Aside from losing Shuler, Cato, and Butler the main weapons return from an offense that made big play after big play. Clint Van Horn and Sebastian Johansson provide stability on the offensive line and Van Horn was a 1st Team all-C-USA selection. The line is smaller at under 300 pounds, but that can be beneficial for conditioning in an offense that moves the ball extremely well.

Marshall Defense

So, is everyone terrified yet? Think the defense is not that good and Purdue can exploit it? Well, I have some bad news. Purdue's biggest question mark is its passing game and it happens that Marshall has a fantastic secondary. Three starters are gone from the defensive line, but Taj Letman, Corey Lindal, A.J. Leggett, and Tiquan Lang form a secondary that can stop almost any passing attack. Letman and Leggett each had four interceptions last season. Tindal broke up 12 passes. These guys are all experienced upperclassmen, and we could potentially be starting a redshirt freshman QB in their house.

One benefit is that the front seven was a little susceptible to the run last season and could be even more so this year. From Bill C's excellent SB Nation preview:

Just as the Marshall offense might be as good or better at big plays while growing more inefficient, Marshall's pass defense could get even better (or at least remain as good) while its run defense forms a few more cracks.

Ends Arnold Blackmon and Ra'Shawde Myers are gone, as are big-play tackle James Rouse and, perhaps most important, run-stuffing linebackers Neville Hewitt and Jermaine Holmes, who combined for 16.5 non-sack tackles for loss.

Translation: We had better hope Keyante Green, Markell Jones, D.J. Knox, and the rest of a good but young crew of running backs is ready.

Marshall Special Teams

The Herd was quite adept at kicking extra points (83 of 83 on the year), but has to break in a new kicker in Nick Smith after Justin Haig graduated. Haig was a solid 14 of 18 on field goals and 82 of 82 on extra points.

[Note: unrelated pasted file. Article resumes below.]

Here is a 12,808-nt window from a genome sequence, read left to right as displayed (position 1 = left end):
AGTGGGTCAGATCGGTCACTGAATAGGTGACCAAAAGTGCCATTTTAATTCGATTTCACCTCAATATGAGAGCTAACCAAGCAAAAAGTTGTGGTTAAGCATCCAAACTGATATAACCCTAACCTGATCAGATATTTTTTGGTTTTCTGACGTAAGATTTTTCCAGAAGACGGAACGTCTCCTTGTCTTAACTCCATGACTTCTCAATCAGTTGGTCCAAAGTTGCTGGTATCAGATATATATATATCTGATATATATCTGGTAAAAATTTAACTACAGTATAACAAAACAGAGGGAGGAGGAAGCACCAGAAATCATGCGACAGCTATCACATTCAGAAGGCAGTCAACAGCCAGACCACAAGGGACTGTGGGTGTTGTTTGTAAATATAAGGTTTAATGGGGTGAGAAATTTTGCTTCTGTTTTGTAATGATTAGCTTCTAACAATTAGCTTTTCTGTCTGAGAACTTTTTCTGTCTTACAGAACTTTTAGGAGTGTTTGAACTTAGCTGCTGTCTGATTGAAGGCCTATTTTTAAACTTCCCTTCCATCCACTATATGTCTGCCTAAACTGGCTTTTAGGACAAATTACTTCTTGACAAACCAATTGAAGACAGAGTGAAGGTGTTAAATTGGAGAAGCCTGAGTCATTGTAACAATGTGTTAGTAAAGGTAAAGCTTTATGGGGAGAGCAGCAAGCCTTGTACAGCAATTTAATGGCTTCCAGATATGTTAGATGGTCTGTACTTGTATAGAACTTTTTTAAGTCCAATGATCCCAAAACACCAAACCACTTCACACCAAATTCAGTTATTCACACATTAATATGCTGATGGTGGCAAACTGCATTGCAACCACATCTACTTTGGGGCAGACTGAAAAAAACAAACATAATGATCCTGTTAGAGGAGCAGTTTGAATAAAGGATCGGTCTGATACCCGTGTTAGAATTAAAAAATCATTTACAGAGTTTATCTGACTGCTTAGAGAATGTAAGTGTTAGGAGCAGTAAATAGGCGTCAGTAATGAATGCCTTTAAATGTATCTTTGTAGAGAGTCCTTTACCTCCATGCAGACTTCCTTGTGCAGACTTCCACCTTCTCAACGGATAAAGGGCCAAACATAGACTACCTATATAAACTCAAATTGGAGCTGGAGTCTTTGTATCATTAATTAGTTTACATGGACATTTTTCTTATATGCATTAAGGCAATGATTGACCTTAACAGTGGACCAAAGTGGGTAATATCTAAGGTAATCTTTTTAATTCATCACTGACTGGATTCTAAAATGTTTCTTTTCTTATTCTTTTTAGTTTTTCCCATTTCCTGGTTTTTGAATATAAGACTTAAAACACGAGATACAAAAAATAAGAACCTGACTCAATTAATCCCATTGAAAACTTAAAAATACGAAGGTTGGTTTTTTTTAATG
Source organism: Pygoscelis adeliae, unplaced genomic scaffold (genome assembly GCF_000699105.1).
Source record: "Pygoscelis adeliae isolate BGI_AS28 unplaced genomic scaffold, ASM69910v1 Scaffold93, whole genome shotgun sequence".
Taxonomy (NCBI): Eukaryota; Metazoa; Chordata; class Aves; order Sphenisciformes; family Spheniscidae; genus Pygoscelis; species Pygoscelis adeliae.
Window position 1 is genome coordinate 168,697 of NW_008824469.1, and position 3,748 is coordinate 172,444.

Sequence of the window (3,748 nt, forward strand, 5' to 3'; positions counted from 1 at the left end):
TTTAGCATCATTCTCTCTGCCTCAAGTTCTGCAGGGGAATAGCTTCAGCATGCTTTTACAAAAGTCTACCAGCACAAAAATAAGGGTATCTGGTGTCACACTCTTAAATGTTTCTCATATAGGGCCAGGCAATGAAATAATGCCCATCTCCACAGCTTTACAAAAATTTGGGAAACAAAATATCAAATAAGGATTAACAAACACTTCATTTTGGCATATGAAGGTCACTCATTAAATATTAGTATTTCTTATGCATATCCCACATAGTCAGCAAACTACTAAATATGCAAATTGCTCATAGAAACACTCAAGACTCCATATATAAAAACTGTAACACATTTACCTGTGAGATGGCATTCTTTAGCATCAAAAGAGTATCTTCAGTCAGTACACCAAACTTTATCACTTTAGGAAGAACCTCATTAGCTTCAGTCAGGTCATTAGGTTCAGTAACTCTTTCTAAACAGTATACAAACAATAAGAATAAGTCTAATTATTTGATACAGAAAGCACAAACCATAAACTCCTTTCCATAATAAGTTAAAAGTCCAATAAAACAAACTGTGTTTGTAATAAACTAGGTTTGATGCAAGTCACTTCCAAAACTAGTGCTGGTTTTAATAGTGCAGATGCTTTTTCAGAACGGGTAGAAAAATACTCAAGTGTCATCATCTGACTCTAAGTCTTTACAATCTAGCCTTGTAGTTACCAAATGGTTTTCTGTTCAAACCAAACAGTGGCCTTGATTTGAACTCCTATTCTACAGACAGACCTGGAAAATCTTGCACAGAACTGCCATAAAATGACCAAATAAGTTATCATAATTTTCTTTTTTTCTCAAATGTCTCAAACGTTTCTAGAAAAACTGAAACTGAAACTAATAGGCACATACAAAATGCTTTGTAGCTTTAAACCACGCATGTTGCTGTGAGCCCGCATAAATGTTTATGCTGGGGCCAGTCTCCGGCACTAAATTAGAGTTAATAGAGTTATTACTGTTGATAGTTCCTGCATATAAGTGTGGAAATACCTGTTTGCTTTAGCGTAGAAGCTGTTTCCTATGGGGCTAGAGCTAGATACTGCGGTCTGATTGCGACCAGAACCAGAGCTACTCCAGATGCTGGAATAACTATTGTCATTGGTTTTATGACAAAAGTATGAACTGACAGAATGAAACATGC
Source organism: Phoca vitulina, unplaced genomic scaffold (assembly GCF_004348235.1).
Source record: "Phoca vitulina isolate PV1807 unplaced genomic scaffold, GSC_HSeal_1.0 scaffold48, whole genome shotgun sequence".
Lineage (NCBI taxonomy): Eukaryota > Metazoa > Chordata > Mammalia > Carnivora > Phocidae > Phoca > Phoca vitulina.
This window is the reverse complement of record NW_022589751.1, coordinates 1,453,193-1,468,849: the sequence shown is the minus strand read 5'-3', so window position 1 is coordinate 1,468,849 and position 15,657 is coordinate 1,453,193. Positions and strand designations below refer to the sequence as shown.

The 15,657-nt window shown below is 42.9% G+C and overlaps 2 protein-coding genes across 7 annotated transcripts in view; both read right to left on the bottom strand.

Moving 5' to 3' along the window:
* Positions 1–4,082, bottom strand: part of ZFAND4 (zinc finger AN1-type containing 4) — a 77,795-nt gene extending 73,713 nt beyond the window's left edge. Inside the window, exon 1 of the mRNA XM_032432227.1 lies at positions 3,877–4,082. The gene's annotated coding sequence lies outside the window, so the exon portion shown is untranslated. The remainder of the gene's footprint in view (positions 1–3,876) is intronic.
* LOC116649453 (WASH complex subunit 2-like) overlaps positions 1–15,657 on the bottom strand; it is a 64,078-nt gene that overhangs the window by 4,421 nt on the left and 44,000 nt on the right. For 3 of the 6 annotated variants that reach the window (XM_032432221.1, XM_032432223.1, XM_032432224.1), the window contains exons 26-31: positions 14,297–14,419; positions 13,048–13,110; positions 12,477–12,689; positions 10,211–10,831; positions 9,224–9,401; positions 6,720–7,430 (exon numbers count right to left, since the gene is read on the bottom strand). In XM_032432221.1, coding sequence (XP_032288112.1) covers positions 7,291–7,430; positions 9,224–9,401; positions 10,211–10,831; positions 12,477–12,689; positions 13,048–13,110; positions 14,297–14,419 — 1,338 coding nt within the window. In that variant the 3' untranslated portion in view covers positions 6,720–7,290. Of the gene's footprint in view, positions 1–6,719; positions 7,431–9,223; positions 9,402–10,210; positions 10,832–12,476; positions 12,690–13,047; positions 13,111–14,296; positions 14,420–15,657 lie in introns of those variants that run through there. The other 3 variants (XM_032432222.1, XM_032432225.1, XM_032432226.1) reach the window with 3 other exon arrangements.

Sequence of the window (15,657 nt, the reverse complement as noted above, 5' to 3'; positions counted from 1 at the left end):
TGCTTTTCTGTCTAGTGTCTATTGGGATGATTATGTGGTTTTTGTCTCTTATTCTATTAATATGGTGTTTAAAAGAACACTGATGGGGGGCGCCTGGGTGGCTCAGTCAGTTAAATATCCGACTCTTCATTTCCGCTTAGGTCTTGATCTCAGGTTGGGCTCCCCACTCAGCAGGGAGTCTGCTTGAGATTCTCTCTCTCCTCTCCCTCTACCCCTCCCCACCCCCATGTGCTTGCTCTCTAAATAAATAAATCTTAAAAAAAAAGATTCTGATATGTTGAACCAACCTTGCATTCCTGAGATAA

In the return game Purdue was awful last year and Deandre Reaves was one of the best kickoff returners in the nation so... yeah.

In the rare event that Marshall is actually forced to punt (it doesn't happen often) Tyler Williams averaged 44.1 yards per punt, which is fantastic. I should also mention that his total punts (42) was barely more than half the total number of touchdowns Marshall had (83).

General Outlook

This is pretty much a nightmare of an opener. You have a team that has a ton of playmakers and an explosive offense looking to start off a big season (one that might end in a big money bowl) with a win over a power five conference team. According to the Bill C. preview we're the second-toughest opponent on their schedule, meaning they once again don't play anyone. They want to be there at the end of the season playing for the automatic qualifier spot in one of the big money bowls as a non-power five conference team. I don't see them getting there if they lose to Purdue.

We have got to hope that the transition from Rakeem Cato takes a few games to get the offense up to speed. If Holcombe or Birdsong steps in and immediately meshes as well as Cato we're in serious trouble. Even then, they have 2,300 yards and 23 touchdowns worth of running backs to hand off to and an experienced line to block for them.

Still, this was very much a big play or nothing offense. They thrived on the big play either running or passing. If Purdue can find a way to take that away it has a shot. Also, if our own ground game can move the football and allow us to play keep away it will help. The safest place for the Marshall offense is on the sidelines. Why not keep the ball for 5-7 minutes at a time with some 10-15 play running drives?

Way Too Early Prediction:

To be honest, if Purdue is going to take a major step forward in 2015 this is a game that the Boilers win and turn a few heads. Year three is supposed to be the Leap year for a program in a massive rebuild. We're facing the challenge of a tough opening schedule that could derail that, but a Purdue victory in the opener against a team that is probably better than the Cincinnati team that crushed us two years ago would be a very positive sign.

That said, I am conditioned to expect the worst. Marshall 45, Purdue 21